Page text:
Social rented housing stock to reduce by 120,000, CIH predicts

18 Jan 17

More than 120,000 socially rented homes will be lost in the next four years, according to a forecast published today by the Chartered Institute for Housing.

The CIH’s projection follows the release of figures from the government last week, showing that over 120,000 homes available at social rent have already been lost between 2012 and 2016.

If the forecast is accurate, it would mean a loss of almost 250,000 socially rented homes – 6% of social housing stock – between 2012 and 2020.

According to the CIH projections, 72,000 of the social rent losses between 2017 and 2020 will be from local authority housing, and a further 50,000 will be from housing associations.

The organisation expects the housing to be lost through demolitions, the sale of high-value homes, sales through the Right to Buy scheme, and conversions of properties from social rent to more expensive “affordable” rent. The projected number of new social rent builds from 2017 to 2020 is 14,000 in total.

In a statement, the CIH said: “The continuing decline is projected on the basis that the government has dedicated the bulk of funding to affordable rents offered at higher rates or shared ownership and that a similar level of conversions to higher rents and right to buy sales will continue.”

Terrie Alafat, chief executive of the Chartered Institute of Housing, added: “The loss of so many of these types of homes is extremely worrying at a time we need more not less.

 “It is positive that the government has announced new investment in housing in recent months but many of the homes which will be funded will still be out of reach to many people.  

“What we’ve seen over the last four years is a very significant decline in the number of homes at social rent; the only type of accommodation which is accessible to a significant proportion of the population.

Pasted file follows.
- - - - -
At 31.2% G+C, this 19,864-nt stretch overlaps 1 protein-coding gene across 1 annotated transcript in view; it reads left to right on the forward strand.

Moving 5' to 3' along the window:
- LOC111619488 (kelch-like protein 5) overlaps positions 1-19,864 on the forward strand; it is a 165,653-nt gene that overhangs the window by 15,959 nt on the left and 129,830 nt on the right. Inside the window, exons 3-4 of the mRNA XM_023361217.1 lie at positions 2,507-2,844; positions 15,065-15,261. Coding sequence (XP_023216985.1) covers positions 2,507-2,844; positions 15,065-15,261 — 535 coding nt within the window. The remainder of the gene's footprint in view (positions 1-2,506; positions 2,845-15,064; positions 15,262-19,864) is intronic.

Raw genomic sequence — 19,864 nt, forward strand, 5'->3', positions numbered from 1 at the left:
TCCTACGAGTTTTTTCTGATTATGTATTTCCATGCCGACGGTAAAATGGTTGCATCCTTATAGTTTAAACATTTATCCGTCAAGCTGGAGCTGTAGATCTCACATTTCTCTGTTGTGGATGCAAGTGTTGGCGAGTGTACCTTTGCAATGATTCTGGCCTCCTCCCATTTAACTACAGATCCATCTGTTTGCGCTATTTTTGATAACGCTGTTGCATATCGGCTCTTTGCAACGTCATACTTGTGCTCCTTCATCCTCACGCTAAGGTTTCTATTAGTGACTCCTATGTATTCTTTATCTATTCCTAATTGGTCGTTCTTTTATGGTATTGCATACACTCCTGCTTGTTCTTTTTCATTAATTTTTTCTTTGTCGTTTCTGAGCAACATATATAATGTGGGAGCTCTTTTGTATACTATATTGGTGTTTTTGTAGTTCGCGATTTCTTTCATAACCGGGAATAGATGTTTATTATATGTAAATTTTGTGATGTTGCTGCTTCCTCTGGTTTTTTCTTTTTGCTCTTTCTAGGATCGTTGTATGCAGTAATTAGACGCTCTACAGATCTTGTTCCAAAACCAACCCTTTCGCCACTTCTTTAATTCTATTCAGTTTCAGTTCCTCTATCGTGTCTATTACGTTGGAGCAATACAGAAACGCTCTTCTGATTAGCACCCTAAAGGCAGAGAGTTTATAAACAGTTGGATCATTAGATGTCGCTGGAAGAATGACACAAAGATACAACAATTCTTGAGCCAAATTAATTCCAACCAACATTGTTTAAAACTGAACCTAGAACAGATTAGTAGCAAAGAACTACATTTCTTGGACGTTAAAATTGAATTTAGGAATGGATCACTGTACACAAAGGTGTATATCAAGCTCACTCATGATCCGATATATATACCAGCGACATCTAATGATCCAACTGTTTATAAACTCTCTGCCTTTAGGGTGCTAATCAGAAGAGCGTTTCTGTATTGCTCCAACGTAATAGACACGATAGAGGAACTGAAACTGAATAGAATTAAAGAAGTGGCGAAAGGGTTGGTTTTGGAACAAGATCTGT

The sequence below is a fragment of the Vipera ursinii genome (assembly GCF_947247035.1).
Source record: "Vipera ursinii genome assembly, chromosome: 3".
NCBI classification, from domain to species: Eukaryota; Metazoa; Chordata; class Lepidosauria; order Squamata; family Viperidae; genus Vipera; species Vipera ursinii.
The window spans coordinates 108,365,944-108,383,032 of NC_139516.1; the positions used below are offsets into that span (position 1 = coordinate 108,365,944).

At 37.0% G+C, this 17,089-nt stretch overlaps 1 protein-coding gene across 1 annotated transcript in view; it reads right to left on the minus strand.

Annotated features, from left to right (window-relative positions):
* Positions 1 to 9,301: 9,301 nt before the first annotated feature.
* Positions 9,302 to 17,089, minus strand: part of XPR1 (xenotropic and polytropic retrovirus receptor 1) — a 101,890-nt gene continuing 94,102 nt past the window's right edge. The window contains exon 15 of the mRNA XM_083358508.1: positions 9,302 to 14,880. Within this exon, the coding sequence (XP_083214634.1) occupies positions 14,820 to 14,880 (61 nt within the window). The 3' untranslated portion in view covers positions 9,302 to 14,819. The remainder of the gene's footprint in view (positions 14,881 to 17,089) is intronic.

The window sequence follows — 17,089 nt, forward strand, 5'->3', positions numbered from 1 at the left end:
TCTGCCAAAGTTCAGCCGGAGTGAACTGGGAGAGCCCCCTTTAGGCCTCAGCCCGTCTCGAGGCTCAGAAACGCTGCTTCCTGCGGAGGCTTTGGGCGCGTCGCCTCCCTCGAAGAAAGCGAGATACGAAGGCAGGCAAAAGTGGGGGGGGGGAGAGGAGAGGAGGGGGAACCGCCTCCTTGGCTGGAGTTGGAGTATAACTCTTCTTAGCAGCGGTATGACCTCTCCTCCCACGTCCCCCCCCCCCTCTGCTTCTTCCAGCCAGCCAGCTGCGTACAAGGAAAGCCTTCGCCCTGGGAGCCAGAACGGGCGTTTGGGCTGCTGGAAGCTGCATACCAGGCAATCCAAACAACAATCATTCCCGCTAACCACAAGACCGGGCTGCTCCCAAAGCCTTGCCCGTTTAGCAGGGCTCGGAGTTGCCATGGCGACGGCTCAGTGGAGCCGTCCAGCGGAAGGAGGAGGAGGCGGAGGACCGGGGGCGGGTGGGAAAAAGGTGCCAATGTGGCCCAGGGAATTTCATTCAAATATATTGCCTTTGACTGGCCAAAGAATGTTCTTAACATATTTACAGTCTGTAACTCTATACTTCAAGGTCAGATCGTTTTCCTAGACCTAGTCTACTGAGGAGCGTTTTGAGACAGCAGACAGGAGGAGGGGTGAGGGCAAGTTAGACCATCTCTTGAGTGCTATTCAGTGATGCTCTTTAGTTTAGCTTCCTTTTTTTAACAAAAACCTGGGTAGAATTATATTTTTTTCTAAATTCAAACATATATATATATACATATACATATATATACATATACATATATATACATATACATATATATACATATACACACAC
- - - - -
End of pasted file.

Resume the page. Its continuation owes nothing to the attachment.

“If the government really wants to solve our housing crisis it must recognise that building more homes at genuinely affordable rents will be crucial to help those who need housing the most.”

She said the government needed to consider how it can prevent this decline in the size of the social rented sector. “We should be seeing an increase in numbers.”

Earlier this month, the government pledged to “turbo charge” the construction of affordable housing backed with a £7bn funding pot. However, the focus is on shared ownership, Rent to Buy and affordable rent.

A Department for Communities and Local Government spokesman said: “The reality is, more council homes have been built since 2010 than in the previous 13 years.

“This government has set out the most ambitious plan for affordable housing for 40 years, with investment of more than £9bn over the course of this parliament.

“We’re also relaxing restrictions on grant funding so housing associations and others can deliver a mix of homes for affordable rent and low cost ownership.”

Adam Morton, policy leader at the National Housing Federation, told PF: “Whilst converting homes from social rent to affordable rent is one way for housing associations to boost their development capacity, they remain committed to increasing the supply of a range of new affordable homes, including social rent, to effectively meet need.”

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